Instead of dropping another re-recording of one of her previous albums, Taylor Swift shocked fans on Sunday by announcing her next release will in fact be her tenth original record. As she wrote on Twitter, Midnights is a concept album featuring “the stories of 13 sleepless nights scattered throughout my life.”
“We lie awake in love and in fear, in turmoil and in tears. We stare at walls and drink until they speak back. We twist in our self-made cages and pray that we aren’t—right this minute—about to make some fateful life-altering mistake,” reads the album announcement. “This is a collection of music written in the middle of the night, a journey through terrors and sweet dreams. The floors we pace and the demons we face. For all of us who have tossed and turned and decided to keep the lanterns lit and go searching—hoping that just maybe, when the clock strikes twelve…we’ll meet ourselves.”
There are few concepts more central to Swiftian lore than a sleepless night filled with longing. In fact, “midnight” specifically has been mentioned on five of her nine albums so far, in some of her biggest singles. (The only time to come close to rivaling midnight in Swiftology is 2 A.M.)
On Red, it’s reserved for her happy, free, confused, and lonely friends, the quirky we’re-so-bad playfulness of “22”: “It feels like a perfect night/For breakfast at midnight.” But this is Taylor Swift we’re talking about, so midnight inevitably turns romantic. The time is at turns sexy, like the bold declaration at the beginning of 1989’s smash “Style”: “Midnight, you come and pick me up, no headlights.” It can also be achingly tender, like the coffee shared at midnight in “You Are In Love” or the vulnerable confession that “I want your midnights” on Reputation’s closing track “New Year’s Day.”
Swift’s most recent midnights have been more tumultuous and haunted: the widowed protagonist of “The Last Great American Dynasty” on folklore “was seen on occasion/pacing the rocks, staring out at the midnight sea,” or the bittersweet memory of “the dress I wore at midnight” on evermore’s relationship post-mortem “happiness.”
If you expand the definition to “the middle of the night,” there are even more examples: reputation’s “...Ready For It?,” (“In the middle of the night, in my dreams, you should see the things we do, baby”) Fearless’ “You Belong With Me,” (“Oh, I remember you driving to my house in the middle of the night”) the Red “From The Vault” tracks “Better Man” (“Sometimes in the middle of the night I can feel you again”) and “Nothing New,” (“I wake up in the middle of the night, and I can feel time moving”) and of course, on the seminal hit “All Too Well” (“’Cause there we are again in the middle of the night, we’re dancing around the kitchen in the refrigerator light”).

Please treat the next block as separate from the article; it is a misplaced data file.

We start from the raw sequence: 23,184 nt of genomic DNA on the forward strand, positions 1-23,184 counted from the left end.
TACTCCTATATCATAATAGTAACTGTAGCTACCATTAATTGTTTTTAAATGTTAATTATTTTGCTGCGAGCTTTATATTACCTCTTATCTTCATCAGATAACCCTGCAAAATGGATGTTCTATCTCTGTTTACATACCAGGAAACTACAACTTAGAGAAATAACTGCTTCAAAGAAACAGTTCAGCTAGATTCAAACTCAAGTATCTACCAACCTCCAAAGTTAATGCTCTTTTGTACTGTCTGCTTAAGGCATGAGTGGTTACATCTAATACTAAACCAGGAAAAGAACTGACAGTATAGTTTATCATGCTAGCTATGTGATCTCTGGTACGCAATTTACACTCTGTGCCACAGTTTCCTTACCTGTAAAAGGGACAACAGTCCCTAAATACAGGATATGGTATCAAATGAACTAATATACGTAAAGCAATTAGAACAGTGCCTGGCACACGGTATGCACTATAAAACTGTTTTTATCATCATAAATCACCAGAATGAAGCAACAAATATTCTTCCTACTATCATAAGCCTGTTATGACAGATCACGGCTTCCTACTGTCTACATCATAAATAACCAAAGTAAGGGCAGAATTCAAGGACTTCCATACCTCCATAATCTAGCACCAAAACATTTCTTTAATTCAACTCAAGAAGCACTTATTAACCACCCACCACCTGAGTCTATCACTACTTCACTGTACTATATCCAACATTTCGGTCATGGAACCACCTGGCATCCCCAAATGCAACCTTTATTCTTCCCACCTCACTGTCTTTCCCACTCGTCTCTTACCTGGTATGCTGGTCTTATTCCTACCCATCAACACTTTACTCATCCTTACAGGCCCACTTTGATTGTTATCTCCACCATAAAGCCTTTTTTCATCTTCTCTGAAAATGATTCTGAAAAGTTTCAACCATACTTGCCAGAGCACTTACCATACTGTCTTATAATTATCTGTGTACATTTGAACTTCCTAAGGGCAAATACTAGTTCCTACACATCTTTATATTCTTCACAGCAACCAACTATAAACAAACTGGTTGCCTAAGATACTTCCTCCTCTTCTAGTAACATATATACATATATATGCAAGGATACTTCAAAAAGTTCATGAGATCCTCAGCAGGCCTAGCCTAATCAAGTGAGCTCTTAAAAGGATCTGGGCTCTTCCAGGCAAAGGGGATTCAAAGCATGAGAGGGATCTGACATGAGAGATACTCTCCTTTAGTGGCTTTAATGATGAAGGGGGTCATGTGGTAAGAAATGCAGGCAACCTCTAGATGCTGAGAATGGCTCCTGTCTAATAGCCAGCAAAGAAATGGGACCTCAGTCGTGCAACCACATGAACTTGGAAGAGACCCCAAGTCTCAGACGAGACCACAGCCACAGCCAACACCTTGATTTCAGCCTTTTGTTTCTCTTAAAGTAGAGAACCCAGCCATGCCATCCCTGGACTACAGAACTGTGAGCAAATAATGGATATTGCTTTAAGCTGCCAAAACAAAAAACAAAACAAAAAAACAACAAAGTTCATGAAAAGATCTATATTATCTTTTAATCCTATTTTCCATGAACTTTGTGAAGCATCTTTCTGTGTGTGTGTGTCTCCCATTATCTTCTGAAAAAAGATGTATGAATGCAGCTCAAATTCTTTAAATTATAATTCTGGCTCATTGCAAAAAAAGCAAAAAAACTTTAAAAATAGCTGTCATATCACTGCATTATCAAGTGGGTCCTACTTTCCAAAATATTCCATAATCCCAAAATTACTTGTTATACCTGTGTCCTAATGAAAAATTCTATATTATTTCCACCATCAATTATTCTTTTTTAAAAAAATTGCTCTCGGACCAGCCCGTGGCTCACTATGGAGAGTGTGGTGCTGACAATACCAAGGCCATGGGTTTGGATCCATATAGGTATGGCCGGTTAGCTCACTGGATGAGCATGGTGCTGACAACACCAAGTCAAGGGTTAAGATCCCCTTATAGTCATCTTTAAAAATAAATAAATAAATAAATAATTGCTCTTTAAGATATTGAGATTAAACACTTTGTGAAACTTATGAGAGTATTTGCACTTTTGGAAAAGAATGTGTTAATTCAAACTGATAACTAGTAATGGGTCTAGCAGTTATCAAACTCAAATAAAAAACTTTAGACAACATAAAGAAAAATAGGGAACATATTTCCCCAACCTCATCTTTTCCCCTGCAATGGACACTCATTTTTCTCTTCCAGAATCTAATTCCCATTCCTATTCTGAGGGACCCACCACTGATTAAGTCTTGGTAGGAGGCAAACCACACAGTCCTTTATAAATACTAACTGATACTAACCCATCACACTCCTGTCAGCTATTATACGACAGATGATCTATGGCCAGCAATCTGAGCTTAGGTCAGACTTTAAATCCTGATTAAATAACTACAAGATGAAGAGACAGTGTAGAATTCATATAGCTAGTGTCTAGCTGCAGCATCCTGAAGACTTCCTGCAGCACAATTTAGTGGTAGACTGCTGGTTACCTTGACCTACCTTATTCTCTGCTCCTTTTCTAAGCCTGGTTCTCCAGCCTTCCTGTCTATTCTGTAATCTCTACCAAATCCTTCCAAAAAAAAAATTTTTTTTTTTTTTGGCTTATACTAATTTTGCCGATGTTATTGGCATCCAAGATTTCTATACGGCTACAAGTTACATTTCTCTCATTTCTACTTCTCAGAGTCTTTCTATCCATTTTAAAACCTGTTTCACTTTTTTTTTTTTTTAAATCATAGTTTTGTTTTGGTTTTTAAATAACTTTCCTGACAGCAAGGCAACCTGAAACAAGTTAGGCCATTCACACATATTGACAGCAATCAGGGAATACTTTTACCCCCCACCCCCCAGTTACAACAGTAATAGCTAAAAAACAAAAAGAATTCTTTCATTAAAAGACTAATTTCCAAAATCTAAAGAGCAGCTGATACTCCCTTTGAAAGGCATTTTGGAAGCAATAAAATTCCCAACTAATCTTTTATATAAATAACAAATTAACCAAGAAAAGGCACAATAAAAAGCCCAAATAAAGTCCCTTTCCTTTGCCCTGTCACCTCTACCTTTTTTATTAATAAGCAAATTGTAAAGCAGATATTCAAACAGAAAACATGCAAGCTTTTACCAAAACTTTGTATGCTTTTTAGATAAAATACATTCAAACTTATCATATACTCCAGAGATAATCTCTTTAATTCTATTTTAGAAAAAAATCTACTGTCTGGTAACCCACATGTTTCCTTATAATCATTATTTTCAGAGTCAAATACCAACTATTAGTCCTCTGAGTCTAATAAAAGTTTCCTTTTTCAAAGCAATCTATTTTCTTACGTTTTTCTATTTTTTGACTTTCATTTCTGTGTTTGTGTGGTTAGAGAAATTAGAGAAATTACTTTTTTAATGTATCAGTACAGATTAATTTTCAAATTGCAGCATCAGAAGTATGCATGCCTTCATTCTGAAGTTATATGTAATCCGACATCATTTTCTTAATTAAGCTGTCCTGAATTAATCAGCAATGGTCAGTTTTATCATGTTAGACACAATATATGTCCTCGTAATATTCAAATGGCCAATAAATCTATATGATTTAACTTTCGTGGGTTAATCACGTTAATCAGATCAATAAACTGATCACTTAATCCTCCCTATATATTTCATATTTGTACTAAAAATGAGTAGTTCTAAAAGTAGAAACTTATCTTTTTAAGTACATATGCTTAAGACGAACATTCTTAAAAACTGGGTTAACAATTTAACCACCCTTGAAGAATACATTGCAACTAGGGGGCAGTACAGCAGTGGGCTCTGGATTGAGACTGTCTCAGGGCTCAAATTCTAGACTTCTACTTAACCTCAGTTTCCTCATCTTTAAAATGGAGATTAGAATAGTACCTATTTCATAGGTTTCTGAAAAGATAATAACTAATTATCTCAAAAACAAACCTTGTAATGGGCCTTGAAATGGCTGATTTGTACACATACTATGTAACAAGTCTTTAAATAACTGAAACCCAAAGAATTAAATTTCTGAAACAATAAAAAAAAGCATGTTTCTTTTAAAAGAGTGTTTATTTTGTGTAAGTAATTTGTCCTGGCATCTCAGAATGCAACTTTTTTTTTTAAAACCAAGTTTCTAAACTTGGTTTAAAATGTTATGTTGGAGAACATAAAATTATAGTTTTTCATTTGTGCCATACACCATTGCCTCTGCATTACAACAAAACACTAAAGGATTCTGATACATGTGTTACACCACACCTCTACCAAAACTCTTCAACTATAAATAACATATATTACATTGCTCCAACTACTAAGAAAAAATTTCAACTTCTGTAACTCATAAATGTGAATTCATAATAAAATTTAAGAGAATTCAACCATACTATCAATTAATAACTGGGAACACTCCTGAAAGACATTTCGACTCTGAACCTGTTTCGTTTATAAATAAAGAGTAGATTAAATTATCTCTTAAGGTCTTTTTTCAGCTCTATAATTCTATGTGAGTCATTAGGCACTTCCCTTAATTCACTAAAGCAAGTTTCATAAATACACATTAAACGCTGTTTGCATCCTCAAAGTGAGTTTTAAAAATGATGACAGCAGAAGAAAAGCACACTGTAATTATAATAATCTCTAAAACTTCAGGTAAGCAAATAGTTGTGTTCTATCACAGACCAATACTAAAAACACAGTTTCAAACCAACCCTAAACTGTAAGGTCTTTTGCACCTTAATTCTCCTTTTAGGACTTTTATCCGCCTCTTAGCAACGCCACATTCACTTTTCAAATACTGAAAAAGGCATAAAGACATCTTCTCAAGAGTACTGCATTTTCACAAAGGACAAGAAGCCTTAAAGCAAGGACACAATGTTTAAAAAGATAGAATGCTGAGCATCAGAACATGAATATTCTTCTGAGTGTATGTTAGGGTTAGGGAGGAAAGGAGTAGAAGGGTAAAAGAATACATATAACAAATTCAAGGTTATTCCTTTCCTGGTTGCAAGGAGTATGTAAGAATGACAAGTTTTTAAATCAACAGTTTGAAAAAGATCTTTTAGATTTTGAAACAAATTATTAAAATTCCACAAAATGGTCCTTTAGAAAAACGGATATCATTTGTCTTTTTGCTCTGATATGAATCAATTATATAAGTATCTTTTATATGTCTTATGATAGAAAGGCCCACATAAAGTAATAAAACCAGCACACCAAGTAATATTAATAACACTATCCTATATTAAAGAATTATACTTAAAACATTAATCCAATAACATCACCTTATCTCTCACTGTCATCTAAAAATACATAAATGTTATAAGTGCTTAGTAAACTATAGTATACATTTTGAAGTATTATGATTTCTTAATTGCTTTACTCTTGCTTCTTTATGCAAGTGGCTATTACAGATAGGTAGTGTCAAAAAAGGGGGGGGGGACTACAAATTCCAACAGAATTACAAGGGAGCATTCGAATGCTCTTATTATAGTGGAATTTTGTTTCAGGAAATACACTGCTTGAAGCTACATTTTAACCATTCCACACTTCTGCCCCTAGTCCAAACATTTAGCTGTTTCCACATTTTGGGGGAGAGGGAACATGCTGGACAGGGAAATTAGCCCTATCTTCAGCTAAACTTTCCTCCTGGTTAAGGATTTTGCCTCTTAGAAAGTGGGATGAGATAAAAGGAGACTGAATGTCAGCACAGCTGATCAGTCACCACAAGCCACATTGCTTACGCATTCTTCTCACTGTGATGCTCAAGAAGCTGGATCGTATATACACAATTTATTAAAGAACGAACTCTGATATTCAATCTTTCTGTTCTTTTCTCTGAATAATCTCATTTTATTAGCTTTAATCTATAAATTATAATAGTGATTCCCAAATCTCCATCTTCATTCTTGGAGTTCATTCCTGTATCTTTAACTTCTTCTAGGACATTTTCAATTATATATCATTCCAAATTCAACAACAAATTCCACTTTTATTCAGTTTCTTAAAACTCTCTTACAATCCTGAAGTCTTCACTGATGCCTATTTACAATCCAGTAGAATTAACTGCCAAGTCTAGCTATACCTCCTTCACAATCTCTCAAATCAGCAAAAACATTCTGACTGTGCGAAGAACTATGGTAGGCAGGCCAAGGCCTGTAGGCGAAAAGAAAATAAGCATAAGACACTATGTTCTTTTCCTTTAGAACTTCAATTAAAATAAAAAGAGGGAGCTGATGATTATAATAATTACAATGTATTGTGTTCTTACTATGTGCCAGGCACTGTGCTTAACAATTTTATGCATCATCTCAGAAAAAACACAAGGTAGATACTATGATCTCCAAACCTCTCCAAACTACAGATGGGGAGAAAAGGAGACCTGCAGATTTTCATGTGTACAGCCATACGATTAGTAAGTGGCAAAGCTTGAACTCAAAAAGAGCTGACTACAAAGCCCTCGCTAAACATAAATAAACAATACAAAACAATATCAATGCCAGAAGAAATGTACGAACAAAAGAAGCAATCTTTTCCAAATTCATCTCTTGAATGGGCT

On the outro of 2019’s Lover, Swift declares: “I wanna be defined by the things that I love. Not the things I hate… Or the things that haunt me in the middle of the night.” Given that she’s now releasing an entire album on the latter, this manifesto no longer rings precisely true.
But Swift is not only one of our greatest living songwriters, she’s also a canny businessperson, so it’s entirely unsurprising to see her expand an artistic motif into a full-blown album and, consequently, a marketing opportunity—see: the clock visuals deployed as promotion for the new album on social media and Spotify. (For the Easter egg collectors, the Spotify animations not only highlight “midnight” lyrics, but also other consequential Swiftian nights from “I Almost Do,” “Treacherous,” “The Archer,” “my tears ricochet,” and “hoax.”) The concept album also slots in nicely with the ongoing re-recording project: since the tracks are all about midnights “scattered throughout [her] life,” Swift can use this record to nod to her previous “eras,” for which there are a handful more records to re-sell (and plenty of merchandise to hawk).
Just add “midnight” to the list of concepts that Swift can claim cultural ownership of, alongside red scarves, the month of August, not being able to come to the phone right now (why? ’Cause she’s dead), the age 22, New Year’s Day, the number 13, and the entire season of autumn, which has seen seven (and one re-record) of her album releases, including the upcoming Midnights. (“Midnight” will presumably be harder to copyright than “this sick beat.”) Specifically, the new album comes out on October 21, 2022. Start polishing the Grammys (or at least the VMAs) now!